Thursday Jan 08, 2009

CPU to core mapping

A frequently asked question among users of CMT platforms is "How do I know which CPUs share a core?". For most users, the best answer is, "don't worry about it", because Solaris does a good job of assigning software threads to CPUs and spreading them across cores such that the utilization of hardware resources is maximized. However, knowledge of the mapping is helpful to users who want to explicitly manage the assignment of threads to CPUs and cores, to squeeze out more performance, using techniques such as processor set binding and interrupt fencing.

For some processors and configurations, the core can be computed as a static function of the CPU ID, but this is not a general or easy-to-use solution. Instead, Solaris exposes this in a portable way via the "psrinfo -pv" command, as shown in this example on an M5000 server:

    % psrinfo -pv
    
    The physical processor has 2 cores and 4 virtual processors (0-3)
      The core has 2 virtual processors (0 1)
      The core has 2 virtual processors (2 3)
        SPARC64-VI (portid 1024 impl 0x6 ver 0x90 clock 2150 MHz)
    The physical processor has 2 cores and 4 virtual processors (40-43)
      The core has 2 virtual processors (40 41)
      The core has 2 virtual processors (42 43)
        SPARC64-VI (portid 1064 impl 0x6 ver 0x90 clock 2150 MHz)
    

The numbers in parenthesis are the CPU IDs, as known to Solaris and used in commands such as mpstat, psradm, etc. At this time, there are no supported programmatic interfaces to get this information.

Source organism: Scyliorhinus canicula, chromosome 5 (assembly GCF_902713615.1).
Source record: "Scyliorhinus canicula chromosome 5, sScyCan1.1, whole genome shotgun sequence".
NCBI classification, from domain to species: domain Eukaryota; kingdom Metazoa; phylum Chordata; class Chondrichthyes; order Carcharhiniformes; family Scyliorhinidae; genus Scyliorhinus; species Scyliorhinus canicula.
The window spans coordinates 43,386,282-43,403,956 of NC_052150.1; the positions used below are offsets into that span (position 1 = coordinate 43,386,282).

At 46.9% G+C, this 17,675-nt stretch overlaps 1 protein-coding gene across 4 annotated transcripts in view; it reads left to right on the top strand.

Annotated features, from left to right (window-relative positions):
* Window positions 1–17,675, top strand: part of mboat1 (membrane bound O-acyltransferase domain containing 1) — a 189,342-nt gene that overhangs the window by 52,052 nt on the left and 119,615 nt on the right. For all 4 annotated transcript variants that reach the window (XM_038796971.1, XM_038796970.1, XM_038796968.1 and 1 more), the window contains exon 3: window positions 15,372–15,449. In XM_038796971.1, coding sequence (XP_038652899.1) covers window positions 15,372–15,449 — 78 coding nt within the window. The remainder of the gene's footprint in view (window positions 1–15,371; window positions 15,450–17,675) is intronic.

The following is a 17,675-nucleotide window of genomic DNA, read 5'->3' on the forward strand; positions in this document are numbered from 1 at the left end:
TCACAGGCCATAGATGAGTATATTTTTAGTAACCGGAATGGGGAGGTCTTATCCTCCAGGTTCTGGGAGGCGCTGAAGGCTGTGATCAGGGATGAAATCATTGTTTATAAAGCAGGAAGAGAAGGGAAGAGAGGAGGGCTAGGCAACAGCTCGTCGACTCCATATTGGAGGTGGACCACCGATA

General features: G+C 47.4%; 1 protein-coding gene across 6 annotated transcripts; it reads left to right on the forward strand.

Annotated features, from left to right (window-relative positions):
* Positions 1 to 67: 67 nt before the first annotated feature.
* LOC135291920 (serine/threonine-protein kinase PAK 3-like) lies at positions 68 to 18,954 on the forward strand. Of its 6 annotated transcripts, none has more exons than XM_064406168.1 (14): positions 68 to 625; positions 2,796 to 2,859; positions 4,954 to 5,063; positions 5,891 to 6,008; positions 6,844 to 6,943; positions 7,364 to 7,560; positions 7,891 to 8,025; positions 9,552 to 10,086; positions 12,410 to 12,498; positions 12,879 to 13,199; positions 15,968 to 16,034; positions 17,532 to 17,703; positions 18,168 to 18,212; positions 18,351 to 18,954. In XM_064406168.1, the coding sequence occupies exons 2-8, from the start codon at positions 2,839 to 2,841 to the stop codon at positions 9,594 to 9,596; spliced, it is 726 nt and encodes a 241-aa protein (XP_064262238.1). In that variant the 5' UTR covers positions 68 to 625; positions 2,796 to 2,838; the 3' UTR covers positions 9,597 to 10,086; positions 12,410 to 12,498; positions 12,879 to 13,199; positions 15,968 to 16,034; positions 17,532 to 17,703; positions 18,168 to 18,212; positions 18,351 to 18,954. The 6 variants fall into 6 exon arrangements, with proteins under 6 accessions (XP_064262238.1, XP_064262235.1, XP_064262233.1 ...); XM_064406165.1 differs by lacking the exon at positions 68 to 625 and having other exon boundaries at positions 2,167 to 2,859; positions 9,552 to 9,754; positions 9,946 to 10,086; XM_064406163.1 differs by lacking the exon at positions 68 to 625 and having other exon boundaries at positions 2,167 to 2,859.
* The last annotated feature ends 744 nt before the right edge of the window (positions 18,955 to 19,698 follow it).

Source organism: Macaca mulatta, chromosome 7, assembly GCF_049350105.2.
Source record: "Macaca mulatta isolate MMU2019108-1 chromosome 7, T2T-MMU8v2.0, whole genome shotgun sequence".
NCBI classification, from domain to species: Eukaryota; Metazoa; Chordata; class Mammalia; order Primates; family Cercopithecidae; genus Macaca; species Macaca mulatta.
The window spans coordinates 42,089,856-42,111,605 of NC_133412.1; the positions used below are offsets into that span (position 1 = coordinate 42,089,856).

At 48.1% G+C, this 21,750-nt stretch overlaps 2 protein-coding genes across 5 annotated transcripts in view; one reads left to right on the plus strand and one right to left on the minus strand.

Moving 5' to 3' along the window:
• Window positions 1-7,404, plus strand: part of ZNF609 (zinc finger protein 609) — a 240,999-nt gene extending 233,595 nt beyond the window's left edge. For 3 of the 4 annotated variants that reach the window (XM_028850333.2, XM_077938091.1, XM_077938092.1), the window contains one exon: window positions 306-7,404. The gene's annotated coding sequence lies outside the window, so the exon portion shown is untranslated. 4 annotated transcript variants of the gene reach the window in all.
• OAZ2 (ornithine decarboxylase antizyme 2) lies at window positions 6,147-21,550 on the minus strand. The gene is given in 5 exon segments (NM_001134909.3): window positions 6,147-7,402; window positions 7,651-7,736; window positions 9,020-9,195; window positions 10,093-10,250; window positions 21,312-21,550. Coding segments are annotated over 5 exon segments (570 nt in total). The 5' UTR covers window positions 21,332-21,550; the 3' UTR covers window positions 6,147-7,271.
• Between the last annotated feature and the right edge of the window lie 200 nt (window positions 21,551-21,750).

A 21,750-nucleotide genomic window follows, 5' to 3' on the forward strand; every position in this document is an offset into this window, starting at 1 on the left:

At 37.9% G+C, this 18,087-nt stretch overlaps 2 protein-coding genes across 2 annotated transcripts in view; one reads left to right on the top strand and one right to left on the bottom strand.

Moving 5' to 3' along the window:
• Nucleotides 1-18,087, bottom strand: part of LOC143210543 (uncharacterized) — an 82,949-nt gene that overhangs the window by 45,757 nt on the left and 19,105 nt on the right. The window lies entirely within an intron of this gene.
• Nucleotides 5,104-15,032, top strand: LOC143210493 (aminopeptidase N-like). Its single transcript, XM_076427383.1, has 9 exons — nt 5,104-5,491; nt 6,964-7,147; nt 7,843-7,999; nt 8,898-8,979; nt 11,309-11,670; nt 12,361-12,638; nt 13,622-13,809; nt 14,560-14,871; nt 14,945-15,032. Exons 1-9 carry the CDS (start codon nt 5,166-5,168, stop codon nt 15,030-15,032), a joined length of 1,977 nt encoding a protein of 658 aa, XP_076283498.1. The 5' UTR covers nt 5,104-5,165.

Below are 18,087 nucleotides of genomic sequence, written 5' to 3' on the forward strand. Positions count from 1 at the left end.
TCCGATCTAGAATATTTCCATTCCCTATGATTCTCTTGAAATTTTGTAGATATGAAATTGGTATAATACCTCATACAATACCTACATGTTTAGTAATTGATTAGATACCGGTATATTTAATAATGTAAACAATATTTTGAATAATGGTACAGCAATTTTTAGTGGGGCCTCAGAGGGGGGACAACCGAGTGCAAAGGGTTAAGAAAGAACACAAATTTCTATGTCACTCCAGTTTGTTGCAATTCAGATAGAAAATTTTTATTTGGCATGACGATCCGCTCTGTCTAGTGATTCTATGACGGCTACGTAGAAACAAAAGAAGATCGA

Now for the confusing part. Unfortunately, "psrinfo -pv" only prints the core information on systems running OpenSolaris or Solaris Express, because psrinfo was enhanced by this CR:

    6316187 Need interface to determine core sharing by CPUs
which was never backported to a Solaris 10 update. I cannot predict when or whether this will be done. However, on Solaris 10, you can see core groupings using the unstable and less friendly kstat interface. Try this script, which I have named showcores:
    #!/bin/ksh
    kstat cpu_info | \\
        egrep "cpu_info |core_id" | \\
        awk \\
            'BEGIN { printf "%4s %4s", "CPU", "core" } \\
             /module/ { printf "\\n%4s", $4 } \\
             /core_id/ { printf "%4s", $2} \\
             END { printf "\\n" }'
    

    % showcores
     CPU core
       0   0
       1   0
       2   2
       3   2
      40  40
      41  40
      42  42
      43  42
    

The core_id extracted from the kstats is arbitrary, but CPUs with the same core_id share a physical core. Beware that the name and semantics of kstats such as core_id are unstable interfaces, which means they are not documented, not supported, and are subject to change.

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Steve Sistare

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